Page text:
The Black and White Ball is not dead, we’re all delighted to hear. Houston socialite Lynn Wyatt threw one on the Riviera last month to celebrate her 46th birthday and it drew the local royals. Princess Grace wore white chiffon and black roses in her hair. Prince Rainier wore black pants, shirt and jacket with white tie and suspenders. Under his wraparound sunglasses he sported—voilà!—a painted-on black eye. “A lot of people don’t realize he has a fantastic sense of humor,” sotto-voce’d an insider. Next came Princess Stephanie, 16, who was in a white shirt and pants, huge-shouldered striped jacket and—sacre bleu!—black lipstick. Estée Lauder ran right over to find out where she got it. Murmured a local belle, “I hope Estée’s not thinking of putting that in her fall line.”
That Was No Lady
A photographer’s life isn’t always a snap. Consider David Barnes, who was awaiting some corporate clients on the shore of Chicago’s Lake Michigan when he got a tip from a passing bicyclist that a celeb was headed his way. So Barnes pointed his lens toward porn-star-turned-punk-rocker Wendy O. Williams, of the Plasmatics, who was out jogging. Though she often appears onstage clad only in electrical tape, clothespins or shaving cream above the waist, Williams is apparently sensitive about certain kinds of exposure. The miffed rocker, who was clad in T-shirt and shorts, allegedly tore into Barnes with her fists and her red-white-and-blue glitter fingernails, but, he says, she ran away when a lifeguard surfaced. “Funny,” said Barnes later, nursing a bunged head, “I usually like aggressive women.”
Purl of Great Price
Broadway shows sometimes open out of town to work the bugs out, but Joyce Van Patten, prepping in Washington with Sandy Dennis in Supporting Cast, came across one kink she wasn’t expecting. During a scene in which she knits and converses at the same time, Van Patten stabbed herself in the arm with a knitting needle. “I think I hurt myself,” she said, so calmly that nobody could distinguish it from the dialogue until she started to bleed. She finished the scene and appeared bandaged in the next act. It was pretty good theater—but no, this bit of spontaneous business will not be written in.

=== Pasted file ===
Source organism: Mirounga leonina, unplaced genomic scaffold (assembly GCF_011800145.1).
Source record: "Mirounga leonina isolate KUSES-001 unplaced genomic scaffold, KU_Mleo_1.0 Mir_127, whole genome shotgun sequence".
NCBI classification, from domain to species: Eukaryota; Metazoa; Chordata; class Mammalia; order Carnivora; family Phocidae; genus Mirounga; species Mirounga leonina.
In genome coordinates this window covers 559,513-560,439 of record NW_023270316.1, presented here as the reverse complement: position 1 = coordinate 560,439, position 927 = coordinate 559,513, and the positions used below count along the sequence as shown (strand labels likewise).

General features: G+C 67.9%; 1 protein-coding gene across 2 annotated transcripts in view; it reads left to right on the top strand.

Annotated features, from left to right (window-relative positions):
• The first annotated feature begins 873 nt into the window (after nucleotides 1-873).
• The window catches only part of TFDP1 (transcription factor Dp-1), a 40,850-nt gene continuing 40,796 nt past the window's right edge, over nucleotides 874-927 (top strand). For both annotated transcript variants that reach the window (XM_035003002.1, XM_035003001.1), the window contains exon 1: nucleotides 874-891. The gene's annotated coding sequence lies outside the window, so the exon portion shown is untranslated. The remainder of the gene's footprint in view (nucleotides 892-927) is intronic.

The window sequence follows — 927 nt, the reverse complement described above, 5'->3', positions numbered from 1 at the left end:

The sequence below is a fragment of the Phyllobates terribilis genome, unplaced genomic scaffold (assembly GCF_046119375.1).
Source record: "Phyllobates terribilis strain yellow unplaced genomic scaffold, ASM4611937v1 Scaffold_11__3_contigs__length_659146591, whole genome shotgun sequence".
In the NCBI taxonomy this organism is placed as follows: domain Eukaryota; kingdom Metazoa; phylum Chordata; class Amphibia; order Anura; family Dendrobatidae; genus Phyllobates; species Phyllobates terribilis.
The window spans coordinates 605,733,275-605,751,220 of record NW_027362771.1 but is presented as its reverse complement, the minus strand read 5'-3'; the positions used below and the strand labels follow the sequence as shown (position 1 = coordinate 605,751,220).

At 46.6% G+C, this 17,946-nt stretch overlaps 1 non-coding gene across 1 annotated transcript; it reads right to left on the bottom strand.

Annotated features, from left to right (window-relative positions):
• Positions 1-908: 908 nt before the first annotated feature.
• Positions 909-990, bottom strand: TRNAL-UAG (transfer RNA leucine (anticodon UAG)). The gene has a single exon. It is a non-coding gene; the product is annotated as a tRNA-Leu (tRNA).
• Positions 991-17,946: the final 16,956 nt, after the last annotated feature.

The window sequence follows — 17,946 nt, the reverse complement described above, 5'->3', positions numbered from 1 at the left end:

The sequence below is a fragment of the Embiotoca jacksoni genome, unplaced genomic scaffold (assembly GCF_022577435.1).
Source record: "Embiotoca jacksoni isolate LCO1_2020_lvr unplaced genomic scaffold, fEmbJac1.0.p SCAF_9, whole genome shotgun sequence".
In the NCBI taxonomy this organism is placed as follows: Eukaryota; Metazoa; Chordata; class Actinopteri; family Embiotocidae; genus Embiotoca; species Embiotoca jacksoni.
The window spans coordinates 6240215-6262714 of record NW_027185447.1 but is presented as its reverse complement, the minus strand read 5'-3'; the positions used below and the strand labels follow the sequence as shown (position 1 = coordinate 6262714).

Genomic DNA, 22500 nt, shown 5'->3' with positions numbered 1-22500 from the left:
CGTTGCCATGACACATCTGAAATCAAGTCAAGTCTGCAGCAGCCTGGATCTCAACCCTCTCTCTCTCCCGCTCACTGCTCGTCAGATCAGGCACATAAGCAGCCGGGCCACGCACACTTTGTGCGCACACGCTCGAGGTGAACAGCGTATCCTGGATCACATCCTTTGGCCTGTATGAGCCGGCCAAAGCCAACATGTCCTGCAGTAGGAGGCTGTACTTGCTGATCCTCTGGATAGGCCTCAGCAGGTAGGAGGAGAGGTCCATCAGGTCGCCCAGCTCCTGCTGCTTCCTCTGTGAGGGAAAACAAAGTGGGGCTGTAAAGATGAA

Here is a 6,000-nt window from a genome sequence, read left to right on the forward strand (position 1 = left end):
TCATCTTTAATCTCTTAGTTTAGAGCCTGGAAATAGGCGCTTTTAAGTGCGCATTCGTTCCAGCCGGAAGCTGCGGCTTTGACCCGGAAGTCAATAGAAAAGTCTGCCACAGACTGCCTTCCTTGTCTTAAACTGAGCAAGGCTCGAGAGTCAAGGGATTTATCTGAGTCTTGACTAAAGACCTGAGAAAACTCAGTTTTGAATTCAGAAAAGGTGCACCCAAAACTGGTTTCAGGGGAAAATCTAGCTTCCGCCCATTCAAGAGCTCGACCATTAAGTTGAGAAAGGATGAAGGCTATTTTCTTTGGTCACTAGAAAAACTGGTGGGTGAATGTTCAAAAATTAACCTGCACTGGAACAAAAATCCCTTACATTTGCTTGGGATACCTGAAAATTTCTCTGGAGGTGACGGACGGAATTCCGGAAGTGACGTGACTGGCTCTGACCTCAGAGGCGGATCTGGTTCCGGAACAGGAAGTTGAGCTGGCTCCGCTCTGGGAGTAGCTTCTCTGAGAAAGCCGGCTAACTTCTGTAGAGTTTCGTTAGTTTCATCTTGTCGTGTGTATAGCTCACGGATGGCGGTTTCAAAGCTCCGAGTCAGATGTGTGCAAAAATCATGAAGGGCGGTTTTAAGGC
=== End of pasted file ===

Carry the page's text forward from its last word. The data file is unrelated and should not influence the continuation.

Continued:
Being small (4’11½”, 85 pounds) and looking young (she plays a 13-year-old in The Two of Us) is a professional boon to Dana Hill, but it has its shortcomings too. Though she’s 17, she’s often been stopped by cops who thought they spotted a moppet at the wheel of her Volkswagen bug. Finally she got new California license plates. They say, simply, OVER 16.
•Paul Kantner of the Jefferson Starship has scrapped plans to write a rock survival song about “the gauntlet you have to run to make it.” Why? “The list is too long,” he says. “Between auto accidents, drugs, police, disease and chemical spraying, there would have been too many verses.” And that’s not mentioning groupies.
•Princess Margaret asked painter Richard Stone to redo an early study for her portrait because it left out the sense of fun in her face. In fact, Meg had been feeling a bit peaked when she sat for it. “Mr. Stone,” she told him gently, “I have influenza, and unfortunately I think you have caught it.”
•Perennial funster Rep. Morris Udall (D-Ariz.) has his own way of stressing that the Interior Secretary, James G. Watt, is no environmentalist. “His idea of a wilderness area,” says Udall, “is a parking lot with no lines.”